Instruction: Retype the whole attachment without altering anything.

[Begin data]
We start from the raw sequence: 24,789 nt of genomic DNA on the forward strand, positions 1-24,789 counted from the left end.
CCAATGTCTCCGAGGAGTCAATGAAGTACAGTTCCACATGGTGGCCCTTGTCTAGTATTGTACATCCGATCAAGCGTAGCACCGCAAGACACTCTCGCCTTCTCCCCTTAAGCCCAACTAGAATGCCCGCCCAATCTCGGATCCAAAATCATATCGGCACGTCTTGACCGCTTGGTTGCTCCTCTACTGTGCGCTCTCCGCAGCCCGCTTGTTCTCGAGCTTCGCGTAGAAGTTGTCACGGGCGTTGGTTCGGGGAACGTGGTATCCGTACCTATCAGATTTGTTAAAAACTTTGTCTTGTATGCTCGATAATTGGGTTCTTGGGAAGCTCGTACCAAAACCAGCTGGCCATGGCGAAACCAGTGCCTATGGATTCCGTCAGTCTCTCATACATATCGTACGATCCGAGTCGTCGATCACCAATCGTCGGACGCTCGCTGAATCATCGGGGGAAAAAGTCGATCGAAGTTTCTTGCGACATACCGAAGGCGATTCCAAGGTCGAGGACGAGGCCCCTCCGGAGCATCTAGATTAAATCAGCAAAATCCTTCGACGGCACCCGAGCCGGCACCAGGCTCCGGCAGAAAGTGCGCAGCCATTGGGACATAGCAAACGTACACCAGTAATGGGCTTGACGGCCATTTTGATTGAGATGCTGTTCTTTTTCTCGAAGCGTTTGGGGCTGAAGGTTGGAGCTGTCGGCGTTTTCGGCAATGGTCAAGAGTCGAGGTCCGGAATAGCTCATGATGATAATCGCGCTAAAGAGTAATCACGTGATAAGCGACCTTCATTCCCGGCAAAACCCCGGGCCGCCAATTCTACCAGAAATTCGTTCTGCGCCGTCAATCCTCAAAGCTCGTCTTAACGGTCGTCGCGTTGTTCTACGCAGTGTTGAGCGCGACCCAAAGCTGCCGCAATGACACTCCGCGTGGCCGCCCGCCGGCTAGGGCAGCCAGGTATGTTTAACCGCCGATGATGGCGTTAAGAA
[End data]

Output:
We start from the raw sequence: 24,789 nt of genomic DNA on the forward strand, positions 1-24,789 counted from the left end.
CCAATGTCTCCGAGGAGTCAATGAAGTACAGTTCCACATGGTGGCCCTTGTCTAGTATTGTACATCCGATCAAGCGTAGCACCGCAAGACACTCTCGCCTTCTCCCCTTAAGCCCAACTAGAATGCCCGCCCAATCTCGGATCCAAAATCATATCGGCACGTCTTGACCGCTTGGTTGCTCCTCTACTGTGCGCTCTCCGCAGCCCGCTTGTTCTCGAGCTTCGCGTAGAAGTTGTCACGGGCGTTGGTTCGGGGAACGTGGTATCCGTACCTATCAGATTTGTTAAAAACTTTGTCTTGTATGCTCGATAATTGGGTTCTTGGGAAGCTCGTACCAAAACCAGCTGGCCATGGCGAAACCAGTGCCTATGGATTCCGTCAGTCTCTCATACATATCGTACGATCCGAGTCGTCGATCACCAATCGTCGGACGCTCGCTGAATCATCGGGGGAAAAAGTCGATCGAAGTTTCTTGCGACATACCGAAGGCGATTCCAAGGTCGAGGACGAGGCCCCTCCGGAGCATCTAGATTAAATCAGCAAAATCCTTCGACGGCACCCGAGCCGGCACCAGGCTCCGGCAGAAAGTGCGCAGCCATTGGGACATAGCAAACGTACACCAGTAATGGGCTTGACGGCCATTTTGATTGAGATGCTGTTCTTTTTCTCGAAGCGTTTGGGGCTGAAGGTTGGAGCTGTCGGCGTTTTCGGCAATGGTCAAGAGTCGAGGTCCGGAATAGCTCATGATGATAATCGCGCTAAAGAGTAATCACGTGATAAGCGACCTTCATTCCCGGCAAAACCCCGGGCCGCCAATTCTACCAGAAATTCGTTCTGCGCCGTCAATCCTCAAAGCTCGTCTTAACGGTCGTCGCGTTGTTCTACGCAGTGTTGAGCGCGACCCAAAGCTGCCGCAATGACACTCCGCGTGGCCGCCCGCCGGCTAGGGCAGCCAGGTATGTTTAACCGCCGATGATGGCGTTAAGAA